Feminist Role Of Ophelia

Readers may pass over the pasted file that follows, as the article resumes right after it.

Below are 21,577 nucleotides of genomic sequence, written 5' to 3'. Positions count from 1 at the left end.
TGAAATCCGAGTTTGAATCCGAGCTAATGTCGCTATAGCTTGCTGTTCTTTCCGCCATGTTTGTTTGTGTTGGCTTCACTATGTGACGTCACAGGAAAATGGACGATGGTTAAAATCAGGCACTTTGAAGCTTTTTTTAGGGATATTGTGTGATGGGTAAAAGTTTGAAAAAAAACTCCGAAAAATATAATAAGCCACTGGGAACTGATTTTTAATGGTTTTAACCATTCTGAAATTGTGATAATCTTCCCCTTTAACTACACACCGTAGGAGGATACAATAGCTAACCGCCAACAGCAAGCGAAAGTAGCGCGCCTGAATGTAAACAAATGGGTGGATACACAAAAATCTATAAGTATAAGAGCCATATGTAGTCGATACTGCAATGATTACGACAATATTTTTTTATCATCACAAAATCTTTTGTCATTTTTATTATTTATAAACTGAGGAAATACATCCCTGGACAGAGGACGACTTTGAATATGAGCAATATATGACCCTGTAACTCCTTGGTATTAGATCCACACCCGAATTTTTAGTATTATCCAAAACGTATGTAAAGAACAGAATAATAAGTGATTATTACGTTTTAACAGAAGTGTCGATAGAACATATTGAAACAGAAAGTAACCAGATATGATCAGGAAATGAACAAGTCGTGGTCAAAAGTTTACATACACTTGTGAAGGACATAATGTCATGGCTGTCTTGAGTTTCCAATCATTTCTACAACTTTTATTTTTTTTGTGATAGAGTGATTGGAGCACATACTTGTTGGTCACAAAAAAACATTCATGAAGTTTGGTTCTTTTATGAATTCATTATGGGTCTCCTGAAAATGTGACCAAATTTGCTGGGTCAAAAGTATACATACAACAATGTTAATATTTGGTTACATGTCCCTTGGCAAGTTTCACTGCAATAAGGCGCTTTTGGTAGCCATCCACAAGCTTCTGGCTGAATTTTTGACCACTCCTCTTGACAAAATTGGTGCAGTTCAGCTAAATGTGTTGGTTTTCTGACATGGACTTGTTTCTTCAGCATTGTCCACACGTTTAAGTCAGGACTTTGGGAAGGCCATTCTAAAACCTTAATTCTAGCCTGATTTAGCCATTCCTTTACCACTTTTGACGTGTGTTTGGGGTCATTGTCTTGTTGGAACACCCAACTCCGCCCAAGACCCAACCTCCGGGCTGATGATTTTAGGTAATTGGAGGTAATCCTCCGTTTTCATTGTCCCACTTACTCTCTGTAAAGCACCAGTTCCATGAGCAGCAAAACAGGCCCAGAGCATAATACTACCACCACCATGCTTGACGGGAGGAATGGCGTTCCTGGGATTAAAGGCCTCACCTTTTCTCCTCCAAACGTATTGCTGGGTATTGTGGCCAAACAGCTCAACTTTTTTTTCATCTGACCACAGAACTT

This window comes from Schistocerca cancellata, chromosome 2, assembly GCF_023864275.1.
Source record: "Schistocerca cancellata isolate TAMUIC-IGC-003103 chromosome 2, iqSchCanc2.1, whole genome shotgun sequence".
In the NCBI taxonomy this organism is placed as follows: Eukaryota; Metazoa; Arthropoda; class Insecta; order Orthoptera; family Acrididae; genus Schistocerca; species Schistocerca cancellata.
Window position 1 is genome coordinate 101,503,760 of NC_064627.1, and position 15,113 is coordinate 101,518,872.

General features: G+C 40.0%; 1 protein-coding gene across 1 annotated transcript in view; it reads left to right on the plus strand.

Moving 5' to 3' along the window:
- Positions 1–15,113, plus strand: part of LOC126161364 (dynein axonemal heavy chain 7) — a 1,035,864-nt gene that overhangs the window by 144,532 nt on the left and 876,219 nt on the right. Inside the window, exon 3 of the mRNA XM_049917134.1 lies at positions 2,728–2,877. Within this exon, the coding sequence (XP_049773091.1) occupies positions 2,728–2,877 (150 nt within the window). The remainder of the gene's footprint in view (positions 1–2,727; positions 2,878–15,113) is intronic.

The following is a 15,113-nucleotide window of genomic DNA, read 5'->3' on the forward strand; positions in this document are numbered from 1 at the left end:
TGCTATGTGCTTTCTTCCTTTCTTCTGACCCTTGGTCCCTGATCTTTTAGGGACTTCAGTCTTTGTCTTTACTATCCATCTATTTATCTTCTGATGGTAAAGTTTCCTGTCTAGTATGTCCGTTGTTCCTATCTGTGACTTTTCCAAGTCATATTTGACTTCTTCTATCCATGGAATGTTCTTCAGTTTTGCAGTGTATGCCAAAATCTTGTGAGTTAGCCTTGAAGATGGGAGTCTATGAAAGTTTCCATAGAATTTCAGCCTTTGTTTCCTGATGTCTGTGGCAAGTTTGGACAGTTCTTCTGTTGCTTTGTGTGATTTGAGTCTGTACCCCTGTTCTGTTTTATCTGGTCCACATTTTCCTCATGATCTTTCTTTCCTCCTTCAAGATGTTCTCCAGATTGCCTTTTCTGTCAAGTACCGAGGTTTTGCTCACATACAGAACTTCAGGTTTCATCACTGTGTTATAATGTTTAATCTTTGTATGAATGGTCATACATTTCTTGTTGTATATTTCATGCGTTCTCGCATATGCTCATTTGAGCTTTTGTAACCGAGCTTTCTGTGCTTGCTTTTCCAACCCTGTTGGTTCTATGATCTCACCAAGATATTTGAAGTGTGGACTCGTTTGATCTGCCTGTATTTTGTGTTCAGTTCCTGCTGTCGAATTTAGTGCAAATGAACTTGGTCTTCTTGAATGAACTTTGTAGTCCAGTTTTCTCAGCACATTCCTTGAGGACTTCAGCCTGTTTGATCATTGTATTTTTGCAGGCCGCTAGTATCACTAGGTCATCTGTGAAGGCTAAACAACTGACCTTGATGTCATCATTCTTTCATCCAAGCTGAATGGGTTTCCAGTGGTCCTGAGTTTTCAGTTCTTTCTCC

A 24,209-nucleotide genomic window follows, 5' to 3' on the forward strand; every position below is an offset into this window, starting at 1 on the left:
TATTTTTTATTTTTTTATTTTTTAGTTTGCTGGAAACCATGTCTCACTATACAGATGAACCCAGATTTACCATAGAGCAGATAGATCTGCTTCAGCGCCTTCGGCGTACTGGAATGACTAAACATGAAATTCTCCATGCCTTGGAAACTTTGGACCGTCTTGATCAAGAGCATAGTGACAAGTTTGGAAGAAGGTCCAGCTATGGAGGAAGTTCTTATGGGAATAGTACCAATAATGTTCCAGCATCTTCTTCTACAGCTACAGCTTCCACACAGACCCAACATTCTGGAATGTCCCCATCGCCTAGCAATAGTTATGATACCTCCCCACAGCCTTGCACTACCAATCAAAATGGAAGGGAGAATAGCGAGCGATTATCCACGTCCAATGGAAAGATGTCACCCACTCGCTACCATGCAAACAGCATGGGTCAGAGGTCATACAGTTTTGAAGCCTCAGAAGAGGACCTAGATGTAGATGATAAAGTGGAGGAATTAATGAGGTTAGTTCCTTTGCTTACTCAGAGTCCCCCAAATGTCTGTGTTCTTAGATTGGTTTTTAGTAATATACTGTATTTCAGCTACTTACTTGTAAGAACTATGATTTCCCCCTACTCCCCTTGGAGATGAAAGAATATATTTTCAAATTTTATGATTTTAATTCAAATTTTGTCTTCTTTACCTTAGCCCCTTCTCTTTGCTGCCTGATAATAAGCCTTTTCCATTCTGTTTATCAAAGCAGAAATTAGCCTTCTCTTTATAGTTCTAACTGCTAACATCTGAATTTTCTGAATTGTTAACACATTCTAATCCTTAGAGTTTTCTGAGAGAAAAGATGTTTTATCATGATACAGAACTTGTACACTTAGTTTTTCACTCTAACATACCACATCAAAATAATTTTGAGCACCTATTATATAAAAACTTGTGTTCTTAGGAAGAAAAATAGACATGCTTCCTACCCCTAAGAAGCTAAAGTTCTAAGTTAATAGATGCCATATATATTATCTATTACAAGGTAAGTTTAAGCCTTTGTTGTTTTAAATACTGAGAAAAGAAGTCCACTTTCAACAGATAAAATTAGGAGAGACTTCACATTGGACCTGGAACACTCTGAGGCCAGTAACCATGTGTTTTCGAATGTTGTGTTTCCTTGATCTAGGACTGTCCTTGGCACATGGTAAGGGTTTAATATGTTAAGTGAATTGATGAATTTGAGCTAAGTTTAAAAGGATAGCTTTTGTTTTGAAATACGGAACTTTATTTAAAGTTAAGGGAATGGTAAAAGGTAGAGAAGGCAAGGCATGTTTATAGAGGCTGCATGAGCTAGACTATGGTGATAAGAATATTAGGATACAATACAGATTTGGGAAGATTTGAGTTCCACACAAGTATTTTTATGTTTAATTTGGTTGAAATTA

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William Shakespeare’s 16th century The Tragedy of Hamlet, Prince of Denmark portrays the patriarchal society of Western culture through the anti-feminist roles of the two women characters, especially the character of Ophelia. Ophelia serves as a rather minor character created to catalyze the plot centered around the male characters. The play depicts Ophelia as a sexual object, a piece of property, and essentially as a mere victim of her male counterparts. Ophelia’s dependence on men as a character leads to her demise and displays the tragic effects of the male characters’ revenge driven actions. Shakespeare forewarns the mortal consequences that follow the agony of difficult decisions through the fate of the innocent Ophelia. The play unsurprisingly introduces Ophelia through a scene with her brother Laertes in the start of Act I, Scene III. Before departing for Paris, Laertes warns that Hamlet’s love is “Forward, not permanent, sweet, not lasting, the perfume and suppliance of a minute, no more” and that he cannot commit to Ophelia for he truly belongs to the nation (1.3.8-11). Afterwards, her father Polonius orders her to stop seeing Hamlet, and she complies despite her unhappiness to let go of a man she genuinely cares for. This act displays controlling behavior that seals Ophelia’s fate. Polonius becomes convinced that his order led to Hamlet’s insanity and leads him to meddle in Hamlet’s business before being killed by Hamlet. Subsequently, Ophelia is driven mad and

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